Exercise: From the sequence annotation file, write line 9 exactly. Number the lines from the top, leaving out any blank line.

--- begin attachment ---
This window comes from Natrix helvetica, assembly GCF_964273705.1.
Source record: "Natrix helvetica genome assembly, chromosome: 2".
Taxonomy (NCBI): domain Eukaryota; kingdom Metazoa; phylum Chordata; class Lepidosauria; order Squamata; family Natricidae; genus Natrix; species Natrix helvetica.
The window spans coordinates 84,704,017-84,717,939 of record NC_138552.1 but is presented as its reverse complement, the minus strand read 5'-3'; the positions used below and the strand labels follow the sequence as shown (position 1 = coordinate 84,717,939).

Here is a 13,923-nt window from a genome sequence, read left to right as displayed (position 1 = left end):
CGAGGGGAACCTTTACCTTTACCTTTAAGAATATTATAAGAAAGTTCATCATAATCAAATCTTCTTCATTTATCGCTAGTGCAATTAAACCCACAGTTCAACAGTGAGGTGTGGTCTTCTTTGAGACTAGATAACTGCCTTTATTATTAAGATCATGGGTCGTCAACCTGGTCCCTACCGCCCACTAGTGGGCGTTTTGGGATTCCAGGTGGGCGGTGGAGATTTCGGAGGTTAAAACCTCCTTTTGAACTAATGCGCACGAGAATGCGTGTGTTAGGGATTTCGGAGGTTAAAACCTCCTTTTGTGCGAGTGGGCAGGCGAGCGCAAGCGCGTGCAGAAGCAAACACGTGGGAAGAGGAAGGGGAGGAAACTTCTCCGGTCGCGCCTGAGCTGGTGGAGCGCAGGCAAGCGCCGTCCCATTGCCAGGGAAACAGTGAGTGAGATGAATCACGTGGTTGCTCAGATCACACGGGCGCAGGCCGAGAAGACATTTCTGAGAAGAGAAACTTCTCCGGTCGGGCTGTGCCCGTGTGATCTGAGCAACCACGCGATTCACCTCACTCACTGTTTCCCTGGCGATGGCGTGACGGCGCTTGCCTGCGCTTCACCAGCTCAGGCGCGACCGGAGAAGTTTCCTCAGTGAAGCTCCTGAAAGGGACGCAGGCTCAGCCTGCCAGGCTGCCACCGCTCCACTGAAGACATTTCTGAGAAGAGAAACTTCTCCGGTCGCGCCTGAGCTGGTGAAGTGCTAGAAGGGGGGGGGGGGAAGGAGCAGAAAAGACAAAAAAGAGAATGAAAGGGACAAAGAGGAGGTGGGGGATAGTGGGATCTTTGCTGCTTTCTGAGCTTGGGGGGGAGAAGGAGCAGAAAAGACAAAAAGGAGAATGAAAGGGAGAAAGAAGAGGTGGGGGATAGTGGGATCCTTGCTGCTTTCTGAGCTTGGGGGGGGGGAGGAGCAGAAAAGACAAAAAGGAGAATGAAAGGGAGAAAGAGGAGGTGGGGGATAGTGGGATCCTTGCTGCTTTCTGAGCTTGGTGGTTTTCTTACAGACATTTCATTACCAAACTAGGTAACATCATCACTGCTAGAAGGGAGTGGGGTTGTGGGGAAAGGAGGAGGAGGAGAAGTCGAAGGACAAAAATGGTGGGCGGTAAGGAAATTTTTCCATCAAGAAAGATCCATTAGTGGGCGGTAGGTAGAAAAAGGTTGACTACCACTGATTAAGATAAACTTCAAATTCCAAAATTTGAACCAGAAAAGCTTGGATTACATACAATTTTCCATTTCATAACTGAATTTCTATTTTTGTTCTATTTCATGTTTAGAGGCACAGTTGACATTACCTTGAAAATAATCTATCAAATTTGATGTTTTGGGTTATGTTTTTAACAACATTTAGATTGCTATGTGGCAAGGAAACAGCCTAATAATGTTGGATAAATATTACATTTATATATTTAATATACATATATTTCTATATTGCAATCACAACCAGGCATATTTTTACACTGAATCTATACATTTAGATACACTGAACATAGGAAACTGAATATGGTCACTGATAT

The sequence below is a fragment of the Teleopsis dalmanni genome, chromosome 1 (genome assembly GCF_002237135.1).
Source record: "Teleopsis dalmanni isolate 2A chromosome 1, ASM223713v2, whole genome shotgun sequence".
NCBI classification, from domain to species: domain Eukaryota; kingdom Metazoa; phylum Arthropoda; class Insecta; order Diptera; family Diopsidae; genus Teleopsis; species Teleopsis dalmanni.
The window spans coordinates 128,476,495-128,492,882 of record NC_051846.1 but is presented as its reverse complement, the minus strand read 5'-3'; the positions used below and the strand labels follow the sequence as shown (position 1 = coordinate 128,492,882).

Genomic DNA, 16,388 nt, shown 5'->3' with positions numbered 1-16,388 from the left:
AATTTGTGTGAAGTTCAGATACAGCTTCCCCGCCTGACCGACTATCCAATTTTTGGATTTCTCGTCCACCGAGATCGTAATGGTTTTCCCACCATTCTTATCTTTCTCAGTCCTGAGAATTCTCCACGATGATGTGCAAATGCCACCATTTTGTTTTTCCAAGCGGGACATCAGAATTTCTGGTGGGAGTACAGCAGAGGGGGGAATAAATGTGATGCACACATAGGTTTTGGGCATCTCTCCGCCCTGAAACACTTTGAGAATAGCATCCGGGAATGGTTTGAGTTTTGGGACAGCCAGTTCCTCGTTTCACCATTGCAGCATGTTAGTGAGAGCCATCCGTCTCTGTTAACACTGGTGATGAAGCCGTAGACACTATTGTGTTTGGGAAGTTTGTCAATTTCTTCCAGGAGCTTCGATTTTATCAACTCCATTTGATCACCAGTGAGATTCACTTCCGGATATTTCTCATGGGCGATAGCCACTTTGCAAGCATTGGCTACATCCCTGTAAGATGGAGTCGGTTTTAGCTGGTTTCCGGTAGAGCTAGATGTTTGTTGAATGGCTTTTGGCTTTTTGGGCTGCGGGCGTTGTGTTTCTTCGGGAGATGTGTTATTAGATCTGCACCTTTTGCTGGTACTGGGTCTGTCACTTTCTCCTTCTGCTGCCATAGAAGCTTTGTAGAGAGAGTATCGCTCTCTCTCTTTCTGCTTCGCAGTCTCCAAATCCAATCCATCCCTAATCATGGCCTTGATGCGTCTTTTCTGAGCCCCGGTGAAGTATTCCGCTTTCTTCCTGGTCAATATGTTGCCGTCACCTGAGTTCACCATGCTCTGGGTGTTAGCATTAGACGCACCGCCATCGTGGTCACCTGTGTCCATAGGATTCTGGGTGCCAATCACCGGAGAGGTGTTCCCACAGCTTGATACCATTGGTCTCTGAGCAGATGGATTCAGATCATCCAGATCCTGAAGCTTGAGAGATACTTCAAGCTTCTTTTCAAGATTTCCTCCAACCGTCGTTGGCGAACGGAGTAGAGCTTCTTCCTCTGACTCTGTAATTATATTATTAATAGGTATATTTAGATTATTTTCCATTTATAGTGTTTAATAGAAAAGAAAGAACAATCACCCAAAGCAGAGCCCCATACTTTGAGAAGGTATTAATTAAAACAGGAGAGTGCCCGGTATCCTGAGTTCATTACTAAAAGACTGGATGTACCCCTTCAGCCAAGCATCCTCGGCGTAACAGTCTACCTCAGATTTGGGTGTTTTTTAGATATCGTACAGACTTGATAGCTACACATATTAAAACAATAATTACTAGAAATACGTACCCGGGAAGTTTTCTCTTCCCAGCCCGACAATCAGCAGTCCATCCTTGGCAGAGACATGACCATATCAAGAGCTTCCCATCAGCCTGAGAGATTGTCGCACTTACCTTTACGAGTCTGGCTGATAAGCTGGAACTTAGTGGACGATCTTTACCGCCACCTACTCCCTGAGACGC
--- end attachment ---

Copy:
NCBI classification, from domain to species: domain Eukaryota; kingdom Metazoa; phylum Arthropoda; class Insecta; order Diptera; family Diopsidae; genus Teleopsis; species Teleopsis dalmanni.